Blog Posts 1–5, based on the United States of America Department of the Army Field Manual: Holistic Healing and Fitness, describe what really matters for your child’s sleep. If sleep is an important enough topic for national defense than surely sleep should be considered a serious topic for parenting!
Today, a fundamental problem might occur when a mother sleeps with her newborn at night to maintain close contact: If the mother’s bedtime is too late for her baby’s biologic sleep-wake rhythm, the result might be unhealthy sleep for the baby because the bedtime is biologically too late for the baby’s circadian sleep rhythm. The too late sleep schedule might cause difficulties for the baby to easily fall asleep or stay asleep through the night. In other words, infants biologically still need an early bedtime, but the adult caretaker (usually the mother) might comfortably stay up later in the evening. This may lead to a bedtime that is too late for the infant, especially under the circumstances when the mother chooses to sleep with her baby at night.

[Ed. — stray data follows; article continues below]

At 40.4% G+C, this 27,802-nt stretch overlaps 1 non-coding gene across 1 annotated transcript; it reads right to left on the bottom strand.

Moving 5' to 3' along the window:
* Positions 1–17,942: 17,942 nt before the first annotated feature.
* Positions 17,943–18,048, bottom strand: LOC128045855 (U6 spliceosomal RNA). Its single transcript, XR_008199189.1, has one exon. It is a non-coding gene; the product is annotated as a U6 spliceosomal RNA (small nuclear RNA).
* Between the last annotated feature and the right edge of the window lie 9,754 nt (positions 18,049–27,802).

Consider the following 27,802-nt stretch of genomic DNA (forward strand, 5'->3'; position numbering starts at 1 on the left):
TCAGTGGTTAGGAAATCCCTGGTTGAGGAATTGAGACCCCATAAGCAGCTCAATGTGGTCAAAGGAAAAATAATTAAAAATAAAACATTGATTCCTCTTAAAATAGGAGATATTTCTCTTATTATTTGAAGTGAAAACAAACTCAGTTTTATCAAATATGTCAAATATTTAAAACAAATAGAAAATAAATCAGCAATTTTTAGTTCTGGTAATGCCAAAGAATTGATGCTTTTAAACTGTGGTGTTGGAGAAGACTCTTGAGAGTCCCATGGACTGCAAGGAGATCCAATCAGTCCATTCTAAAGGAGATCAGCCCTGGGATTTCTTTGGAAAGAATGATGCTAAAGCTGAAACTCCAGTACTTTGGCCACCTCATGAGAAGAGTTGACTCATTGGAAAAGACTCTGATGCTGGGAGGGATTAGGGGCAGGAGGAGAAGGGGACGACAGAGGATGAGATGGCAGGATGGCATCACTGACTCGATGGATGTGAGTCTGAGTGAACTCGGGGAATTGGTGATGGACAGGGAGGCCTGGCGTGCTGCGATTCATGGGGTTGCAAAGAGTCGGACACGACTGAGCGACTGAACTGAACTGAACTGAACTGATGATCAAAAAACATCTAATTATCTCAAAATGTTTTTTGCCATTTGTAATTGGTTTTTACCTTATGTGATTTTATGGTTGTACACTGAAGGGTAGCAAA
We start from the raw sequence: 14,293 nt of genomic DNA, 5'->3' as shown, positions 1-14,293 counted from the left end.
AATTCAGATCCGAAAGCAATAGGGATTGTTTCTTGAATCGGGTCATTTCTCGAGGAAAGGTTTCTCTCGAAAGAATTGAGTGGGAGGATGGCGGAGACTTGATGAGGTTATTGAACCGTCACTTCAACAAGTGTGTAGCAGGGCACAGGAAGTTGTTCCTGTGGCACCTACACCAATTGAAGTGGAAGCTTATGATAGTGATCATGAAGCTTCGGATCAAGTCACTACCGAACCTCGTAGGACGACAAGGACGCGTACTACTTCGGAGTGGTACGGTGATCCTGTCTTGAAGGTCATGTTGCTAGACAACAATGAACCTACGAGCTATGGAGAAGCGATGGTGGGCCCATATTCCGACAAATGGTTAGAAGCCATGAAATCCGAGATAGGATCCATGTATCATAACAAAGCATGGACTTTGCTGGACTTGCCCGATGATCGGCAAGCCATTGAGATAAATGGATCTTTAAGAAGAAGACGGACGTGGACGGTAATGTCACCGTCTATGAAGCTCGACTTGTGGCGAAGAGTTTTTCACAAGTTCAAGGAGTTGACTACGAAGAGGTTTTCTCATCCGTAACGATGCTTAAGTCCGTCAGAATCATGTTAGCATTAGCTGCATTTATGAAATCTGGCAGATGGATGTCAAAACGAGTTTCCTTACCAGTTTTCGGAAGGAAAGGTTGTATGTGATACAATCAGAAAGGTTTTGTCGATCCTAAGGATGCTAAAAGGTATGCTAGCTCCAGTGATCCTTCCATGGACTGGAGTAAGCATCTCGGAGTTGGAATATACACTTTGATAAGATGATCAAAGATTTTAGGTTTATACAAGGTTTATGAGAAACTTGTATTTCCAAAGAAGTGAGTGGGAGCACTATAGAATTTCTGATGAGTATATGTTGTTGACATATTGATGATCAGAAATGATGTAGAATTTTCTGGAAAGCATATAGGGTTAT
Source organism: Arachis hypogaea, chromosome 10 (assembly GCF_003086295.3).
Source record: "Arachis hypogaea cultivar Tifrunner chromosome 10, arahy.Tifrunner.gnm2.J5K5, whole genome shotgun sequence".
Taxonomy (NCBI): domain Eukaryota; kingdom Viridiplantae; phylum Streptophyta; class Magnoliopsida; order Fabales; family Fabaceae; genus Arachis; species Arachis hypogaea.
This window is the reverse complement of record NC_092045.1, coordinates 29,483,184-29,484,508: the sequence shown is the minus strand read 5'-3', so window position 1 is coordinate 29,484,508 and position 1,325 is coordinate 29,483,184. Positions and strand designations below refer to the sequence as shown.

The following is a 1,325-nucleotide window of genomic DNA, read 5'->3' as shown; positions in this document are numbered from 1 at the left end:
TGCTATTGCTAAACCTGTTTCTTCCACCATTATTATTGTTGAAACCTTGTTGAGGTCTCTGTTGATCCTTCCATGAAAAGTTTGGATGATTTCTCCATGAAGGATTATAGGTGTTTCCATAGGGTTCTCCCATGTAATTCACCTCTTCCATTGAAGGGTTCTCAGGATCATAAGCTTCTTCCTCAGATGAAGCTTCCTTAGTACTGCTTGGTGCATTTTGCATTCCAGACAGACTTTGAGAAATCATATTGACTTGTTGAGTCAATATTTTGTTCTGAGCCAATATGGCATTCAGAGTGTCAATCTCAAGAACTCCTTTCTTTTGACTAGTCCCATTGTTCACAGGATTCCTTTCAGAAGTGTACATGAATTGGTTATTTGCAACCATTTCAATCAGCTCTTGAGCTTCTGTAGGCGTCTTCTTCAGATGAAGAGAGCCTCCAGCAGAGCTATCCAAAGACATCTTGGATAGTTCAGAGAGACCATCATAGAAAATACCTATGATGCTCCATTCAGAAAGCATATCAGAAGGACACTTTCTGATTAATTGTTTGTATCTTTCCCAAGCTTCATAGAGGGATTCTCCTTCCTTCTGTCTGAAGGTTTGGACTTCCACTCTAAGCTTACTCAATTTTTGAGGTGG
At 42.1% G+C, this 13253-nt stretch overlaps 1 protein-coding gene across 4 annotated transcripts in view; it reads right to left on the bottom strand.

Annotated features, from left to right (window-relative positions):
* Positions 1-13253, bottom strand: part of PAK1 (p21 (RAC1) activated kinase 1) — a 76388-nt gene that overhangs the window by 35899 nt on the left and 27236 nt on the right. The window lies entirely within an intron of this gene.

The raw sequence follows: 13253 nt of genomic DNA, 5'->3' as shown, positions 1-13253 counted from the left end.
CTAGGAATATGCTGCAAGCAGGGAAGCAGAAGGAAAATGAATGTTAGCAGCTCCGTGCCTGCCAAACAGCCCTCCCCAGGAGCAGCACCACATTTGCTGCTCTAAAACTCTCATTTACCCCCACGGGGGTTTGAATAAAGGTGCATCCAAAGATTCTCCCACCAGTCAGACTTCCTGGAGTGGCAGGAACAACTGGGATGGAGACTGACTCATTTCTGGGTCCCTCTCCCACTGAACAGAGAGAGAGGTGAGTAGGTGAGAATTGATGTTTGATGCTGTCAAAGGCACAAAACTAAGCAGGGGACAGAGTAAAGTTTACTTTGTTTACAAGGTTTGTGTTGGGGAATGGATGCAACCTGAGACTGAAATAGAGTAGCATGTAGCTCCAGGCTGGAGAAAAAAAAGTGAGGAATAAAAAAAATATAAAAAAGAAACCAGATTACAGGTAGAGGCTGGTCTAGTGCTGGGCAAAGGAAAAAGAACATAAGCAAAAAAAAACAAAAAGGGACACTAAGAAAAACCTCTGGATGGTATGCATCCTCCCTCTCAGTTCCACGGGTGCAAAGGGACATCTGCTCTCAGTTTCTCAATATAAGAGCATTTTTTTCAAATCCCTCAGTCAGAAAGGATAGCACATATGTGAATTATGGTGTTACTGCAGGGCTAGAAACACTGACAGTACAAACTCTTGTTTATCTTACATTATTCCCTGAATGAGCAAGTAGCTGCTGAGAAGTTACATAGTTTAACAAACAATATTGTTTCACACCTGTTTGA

Within a given Western country there are differences among parents regarding bed-sharing (Blog Posts 163–165). Between different Western countries, there are differences in how children sleep (Blog Post 101). Compared to Western countries, in many Asian and Middle Eastern countries or cultures, late bedtimes are common (Blog Posts 14 and 88) but it is not known whether the late bedtimes are specifically associated with bed-sharing. Even in non-Western countries, when late bedtimes are moved earlier (Blog Post 111), both the child and the mother benefit.
Blog Post 52 discusses sleeping through the night.
Blog Post 82 discusses bed-sharing during the first 6 months.
Blog Post 95 discusses sleep transitions during the first 6 months.
Blog Post 99A discusses benefits of early bedtimes IG reels
Blog Post 112 discusses circadian sleep rhythms.
Blog Post 123 discusses why late bedtimes harm the child.
Blog Post 167: “Thus, there is not yet enough evidence to support or refute the primary message of the supporters of bed-sharing, which suggests that bed sharing is an evolutionary meaningful and natural practice with several benefits to the infant and mother.”
(To be continued)